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I have something like:

int8_t value;
value = -27;

std::cout << value << std::endl;

When I run my program I get a wrong random value of <E5> outputted to the screen, but when I run the program in gdb and use p value it prints out -27, which is the correct value. Does anyone have any ideas?

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4 Answers 4

up vote 9 down vote accepted

Because int8_t is the same as signed char, and char is not treated as a number by the stream. Cast into e.g. int16_t

std::cout << static_cast<int16_t>(value) << std::endl;

and you'll get the correct result.

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since the type of int16_t may not be an integer (as the stream understands it) maybe you should case to int. –  Crappy Experience Bye Sep 28 '11 at 19:46

Most probably int8_t is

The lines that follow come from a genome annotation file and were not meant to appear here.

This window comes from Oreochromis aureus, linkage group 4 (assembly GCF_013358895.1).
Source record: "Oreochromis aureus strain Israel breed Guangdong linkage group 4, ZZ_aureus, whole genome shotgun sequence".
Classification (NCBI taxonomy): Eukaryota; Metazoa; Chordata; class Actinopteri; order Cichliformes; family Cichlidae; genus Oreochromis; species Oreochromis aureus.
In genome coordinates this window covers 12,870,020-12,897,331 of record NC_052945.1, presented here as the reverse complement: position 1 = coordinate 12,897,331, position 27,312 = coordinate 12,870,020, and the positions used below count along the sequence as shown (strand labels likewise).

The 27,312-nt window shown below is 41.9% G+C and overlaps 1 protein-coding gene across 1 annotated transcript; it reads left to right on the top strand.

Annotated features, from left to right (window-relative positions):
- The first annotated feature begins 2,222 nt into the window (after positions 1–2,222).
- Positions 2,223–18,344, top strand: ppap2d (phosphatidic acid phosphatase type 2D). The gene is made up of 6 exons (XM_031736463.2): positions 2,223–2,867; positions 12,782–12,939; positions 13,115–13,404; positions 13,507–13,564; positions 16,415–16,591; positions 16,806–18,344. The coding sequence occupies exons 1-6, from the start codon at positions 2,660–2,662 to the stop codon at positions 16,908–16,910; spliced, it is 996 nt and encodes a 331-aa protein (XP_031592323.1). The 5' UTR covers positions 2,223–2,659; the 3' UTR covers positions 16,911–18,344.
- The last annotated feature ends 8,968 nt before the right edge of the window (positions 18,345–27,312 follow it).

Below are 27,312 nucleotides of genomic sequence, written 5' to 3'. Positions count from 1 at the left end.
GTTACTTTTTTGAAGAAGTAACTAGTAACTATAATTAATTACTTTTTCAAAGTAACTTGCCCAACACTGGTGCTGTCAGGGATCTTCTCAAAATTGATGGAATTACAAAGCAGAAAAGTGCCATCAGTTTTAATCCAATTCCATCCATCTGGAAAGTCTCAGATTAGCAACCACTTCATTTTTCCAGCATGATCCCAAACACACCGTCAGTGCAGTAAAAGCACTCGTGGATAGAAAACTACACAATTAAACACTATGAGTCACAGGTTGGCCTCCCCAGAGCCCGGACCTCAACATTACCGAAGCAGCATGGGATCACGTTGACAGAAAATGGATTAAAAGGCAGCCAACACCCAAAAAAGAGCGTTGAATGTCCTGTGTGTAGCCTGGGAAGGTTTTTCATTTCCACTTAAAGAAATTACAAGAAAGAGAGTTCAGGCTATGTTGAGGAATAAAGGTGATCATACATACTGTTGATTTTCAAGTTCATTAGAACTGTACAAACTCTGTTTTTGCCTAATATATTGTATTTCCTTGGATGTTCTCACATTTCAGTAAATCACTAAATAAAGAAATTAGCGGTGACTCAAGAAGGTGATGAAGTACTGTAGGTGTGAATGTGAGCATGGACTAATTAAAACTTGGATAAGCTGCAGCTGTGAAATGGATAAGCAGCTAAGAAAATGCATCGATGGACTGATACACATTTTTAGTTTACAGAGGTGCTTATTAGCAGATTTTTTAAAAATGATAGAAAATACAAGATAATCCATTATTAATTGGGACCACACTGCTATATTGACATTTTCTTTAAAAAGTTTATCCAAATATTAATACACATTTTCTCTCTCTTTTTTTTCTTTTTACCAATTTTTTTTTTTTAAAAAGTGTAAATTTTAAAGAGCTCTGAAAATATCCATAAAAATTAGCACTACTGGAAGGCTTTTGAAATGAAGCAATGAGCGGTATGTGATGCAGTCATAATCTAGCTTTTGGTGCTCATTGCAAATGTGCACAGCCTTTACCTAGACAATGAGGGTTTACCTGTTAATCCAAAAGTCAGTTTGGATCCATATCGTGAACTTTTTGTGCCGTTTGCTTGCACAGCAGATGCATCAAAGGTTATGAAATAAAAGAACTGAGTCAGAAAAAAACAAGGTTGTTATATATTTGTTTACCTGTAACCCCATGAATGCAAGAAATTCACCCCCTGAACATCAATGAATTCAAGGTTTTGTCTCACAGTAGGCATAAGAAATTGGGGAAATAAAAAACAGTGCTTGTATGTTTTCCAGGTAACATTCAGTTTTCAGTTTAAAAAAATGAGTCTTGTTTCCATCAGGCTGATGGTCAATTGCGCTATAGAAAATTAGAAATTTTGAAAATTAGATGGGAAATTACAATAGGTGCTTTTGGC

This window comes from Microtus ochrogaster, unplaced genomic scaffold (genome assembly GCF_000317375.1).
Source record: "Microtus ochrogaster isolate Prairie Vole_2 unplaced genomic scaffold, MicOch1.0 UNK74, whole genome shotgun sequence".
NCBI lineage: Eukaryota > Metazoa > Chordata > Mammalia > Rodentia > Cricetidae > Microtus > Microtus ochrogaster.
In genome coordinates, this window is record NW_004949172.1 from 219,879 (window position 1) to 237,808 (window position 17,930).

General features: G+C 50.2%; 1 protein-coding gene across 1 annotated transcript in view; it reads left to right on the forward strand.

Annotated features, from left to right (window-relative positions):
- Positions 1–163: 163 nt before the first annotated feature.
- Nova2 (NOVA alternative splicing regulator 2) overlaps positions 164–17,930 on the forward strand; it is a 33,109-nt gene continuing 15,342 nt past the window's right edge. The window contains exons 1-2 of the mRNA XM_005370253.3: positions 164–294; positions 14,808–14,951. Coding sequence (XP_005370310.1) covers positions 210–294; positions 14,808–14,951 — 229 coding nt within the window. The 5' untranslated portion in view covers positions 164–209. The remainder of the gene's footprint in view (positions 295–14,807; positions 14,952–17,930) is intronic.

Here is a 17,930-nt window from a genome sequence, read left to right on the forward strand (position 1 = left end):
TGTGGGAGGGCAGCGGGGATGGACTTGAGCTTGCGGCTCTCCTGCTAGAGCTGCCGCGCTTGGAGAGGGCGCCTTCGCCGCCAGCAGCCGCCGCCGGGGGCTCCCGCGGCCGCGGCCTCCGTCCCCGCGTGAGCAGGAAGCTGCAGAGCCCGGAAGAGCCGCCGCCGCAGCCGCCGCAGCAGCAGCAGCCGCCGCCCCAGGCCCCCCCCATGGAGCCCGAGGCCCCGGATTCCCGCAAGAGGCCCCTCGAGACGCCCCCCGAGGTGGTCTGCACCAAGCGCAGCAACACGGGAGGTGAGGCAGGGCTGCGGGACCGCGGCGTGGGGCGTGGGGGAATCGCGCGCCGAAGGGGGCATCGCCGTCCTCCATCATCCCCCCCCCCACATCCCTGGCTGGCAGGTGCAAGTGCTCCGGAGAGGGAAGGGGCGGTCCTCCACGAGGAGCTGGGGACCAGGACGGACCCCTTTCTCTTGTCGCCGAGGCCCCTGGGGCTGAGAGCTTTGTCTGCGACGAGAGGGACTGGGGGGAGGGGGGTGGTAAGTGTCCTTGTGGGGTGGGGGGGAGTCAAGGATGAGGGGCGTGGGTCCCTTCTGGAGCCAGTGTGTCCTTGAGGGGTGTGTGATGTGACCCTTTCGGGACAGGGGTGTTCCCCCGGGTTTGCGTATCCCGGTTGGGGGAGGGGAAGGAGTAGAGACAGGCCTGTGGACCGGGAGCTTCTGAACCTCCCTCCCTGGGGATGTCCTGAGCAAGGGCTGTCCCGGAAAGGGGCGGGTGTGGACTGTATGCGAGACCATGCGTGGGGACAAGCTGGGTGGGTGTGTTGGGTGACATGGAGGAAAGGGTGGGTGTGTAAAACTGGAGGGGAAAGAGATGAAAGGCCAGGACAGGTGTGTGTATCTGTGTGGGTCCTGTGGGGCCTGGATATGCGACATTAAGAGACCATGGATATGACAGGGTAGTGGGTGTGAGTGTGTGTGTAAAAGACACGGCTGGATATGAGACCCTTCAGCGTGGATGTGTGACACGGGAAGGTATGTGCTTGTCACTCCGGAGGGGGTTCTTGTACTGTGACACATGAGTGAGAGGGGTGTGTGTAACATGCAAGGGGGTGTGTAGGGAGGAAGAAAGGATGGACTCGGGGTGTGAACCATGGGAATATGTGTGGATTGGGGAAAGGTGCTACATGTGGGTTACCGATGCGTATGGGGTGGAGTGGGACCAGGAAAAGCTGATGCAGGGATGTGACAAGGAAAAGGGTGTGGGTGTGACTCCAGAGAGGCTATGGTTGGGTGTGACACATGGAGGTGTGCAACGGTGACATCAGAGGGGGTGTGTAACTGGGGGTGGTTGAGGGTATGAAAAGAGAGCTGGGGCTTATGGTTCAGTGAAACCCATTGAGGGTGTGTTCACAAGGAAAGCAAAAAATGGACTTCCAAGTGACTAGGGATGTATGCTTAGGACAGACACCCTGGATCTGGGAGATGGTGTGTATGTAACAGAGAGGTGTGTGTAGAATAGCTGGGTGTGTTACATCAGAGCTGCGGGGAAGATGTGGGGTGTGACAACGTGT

typedef char int8_t

Therefore when you use stream out "value" the underlying type (a char) is printed.

One solution to get a "integer number" printed is to type cast value before streaming the int8_t:

std::cout << static_cast<int>(value) << std::endl;
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It looks like it is printing out the value as a character - If you use 'char value;' instead, it prints the same thing. int8_t is from the C standard library, so it may be that cout is not prepared for it(or it is just typedefd to char).

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This is because int8_t is synonymous to signed char.

So the value will be shown as a char value.

To force int display you could use

std::cout << (int) 'a' << std::endl;

This will work, as long as you don't require special formatting, e.g.

std::cout << std::hex << (int) 'a' << std::endl;

In that case you'll get artifacts from the widened size, especially if the char value is negative (you'd get FFFFFFFF or FFFF1 for (int)(int8_t)-1 instead of FF)

Edit see also this very readable writeup that goes into more detail and offers more strategies to 'deal' with this: http://blog.mezeske.com/?p=170


1 depending on architecture and compiler

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